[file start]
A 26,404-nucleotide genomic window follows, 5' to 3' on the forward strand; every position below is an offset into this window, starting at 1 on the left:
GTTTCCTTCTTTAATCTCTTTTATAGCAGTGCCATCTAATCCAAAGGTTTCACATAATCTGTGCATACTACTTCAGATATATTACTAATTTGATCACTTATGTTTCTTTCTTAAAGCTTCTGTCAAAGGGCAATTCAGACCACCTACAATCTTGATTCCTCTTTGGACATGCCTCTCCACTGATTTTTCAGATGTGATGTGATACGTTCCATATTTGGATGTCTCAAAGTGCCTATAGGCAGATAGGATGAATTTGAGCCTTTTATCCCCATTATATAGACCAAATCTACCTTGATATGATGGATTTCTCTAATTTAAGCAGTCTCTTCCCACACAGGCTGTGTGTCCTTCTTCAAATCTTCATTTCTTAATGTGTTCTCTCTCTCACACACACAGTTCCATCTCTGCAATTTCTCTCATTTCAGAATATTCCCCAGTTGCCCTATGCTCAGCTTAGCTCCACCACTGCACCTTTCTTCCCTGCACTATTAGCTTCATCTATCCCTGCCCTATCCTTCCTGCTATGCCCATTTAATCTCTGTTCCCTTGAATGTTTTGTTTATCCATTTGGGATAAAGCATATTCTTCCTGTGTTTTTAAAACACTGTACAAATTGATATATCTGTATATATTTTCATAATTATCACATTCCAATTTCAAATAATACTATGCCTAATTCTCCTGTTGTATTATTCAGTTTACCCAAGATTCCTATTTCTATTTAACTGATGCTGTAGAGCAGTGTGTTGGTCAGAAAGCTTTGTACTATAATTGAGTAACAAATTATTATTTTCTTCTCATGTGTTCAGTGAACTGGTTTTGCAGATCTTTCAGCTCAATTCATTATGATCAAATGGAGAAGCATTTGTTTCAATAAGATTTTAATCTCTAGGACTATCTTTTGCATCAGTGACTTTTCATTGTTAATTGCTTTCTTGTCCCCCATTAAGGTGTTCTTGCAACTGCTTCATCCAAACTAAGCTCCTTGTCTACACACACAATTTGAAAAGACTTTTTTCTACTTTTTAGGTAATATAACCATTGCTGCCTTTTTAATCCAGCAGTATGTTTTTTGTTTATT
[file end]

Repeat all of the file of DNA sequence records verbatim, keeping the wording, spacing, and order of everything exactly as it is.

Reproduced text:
A 26,404-nucleotide genomic window follows, 5' to 3' on the forward strand; every position below is an offset into this window, starting at 1 on the left:
GTTTCCTTCTTTAATCTCTTTTATAGCAGTGCCATCTAATCCAAAGGTTTCACATAATCTGTGCATACTACTTCAGATATATTACTAATTTGATCACTTATGTTTCTTTCTTAAAGCTTCTGTCAAAGGGCAATTCAGACCACCTACAATCTTGATTCCTCTTTGGACATGCCTCTCCACTGATTTTTCAGATGTGATGTGATACGTTCCATATTTGGATGTCTCAAAGTGCCTATAGGCAGATAGGATGAATTTGAGCCTTTTATCCCCATTATATAGACCAAATCTACCTTGATATGATGGATTTCTCTAATTTAAGCAGTCTCTTCCCACACAGGCTGTGTGTCCTTCTTCAAATCTTCATTTCTTAATGTGTTCTCTCTCTCACACACACAGTTCCATCTCTGCAATTTCTCTCATTTCAGAATATTCCCCAGTTGCCCTATGCTCAGCTTAGCTCCACCACTGCACCTTTCTTCCCTGCACTATTAGCTTCATCTATCCCTGCCCTATCCTTCCTGCTATGCCCATTTAATCTCTGTTCCCTTGAATGTTTTGTTTATCCATTTGGGATAAAGCATATTCTTCCTGTGTTTTTAAAACACTGTACAAATTGATATATCTGTATATATTTTCATAATTATCACATTCCAATTTCAAATAATACTATGCCTAATTCTCCTGTTGTATTATTCAGTTTACCCAAGATTCCTATTTCTATTTAACTGATGCTGTAGAGCAGTGTGTTGGTCAGAAAGCTTTGTACTATAATTGAGTAACAAATTATTATTTTCTTCTCATGTGTTCAGTGAACTGGTTTTGCAGATCTTTCAGCTCAATTCATTATGATCAAATGGAGAAGCATTTGTTTCAATAAGATTTTAATCTCTAGGACTATCTTTTGCATCAGTGACTTTTCATTGTTAATTGCTTTCTTGTCCCCCATTAAGGTGTTCTTGCAACTGCTTCATCCAAACTAAGCTCCTTGTCTACACACACAATTTGAAAAGACTTTTTTCTACTTTTTAGGTAATATAACCATTGCTGCCTTTTTAATCCAGCAGTATGTTTTTTGTTTATT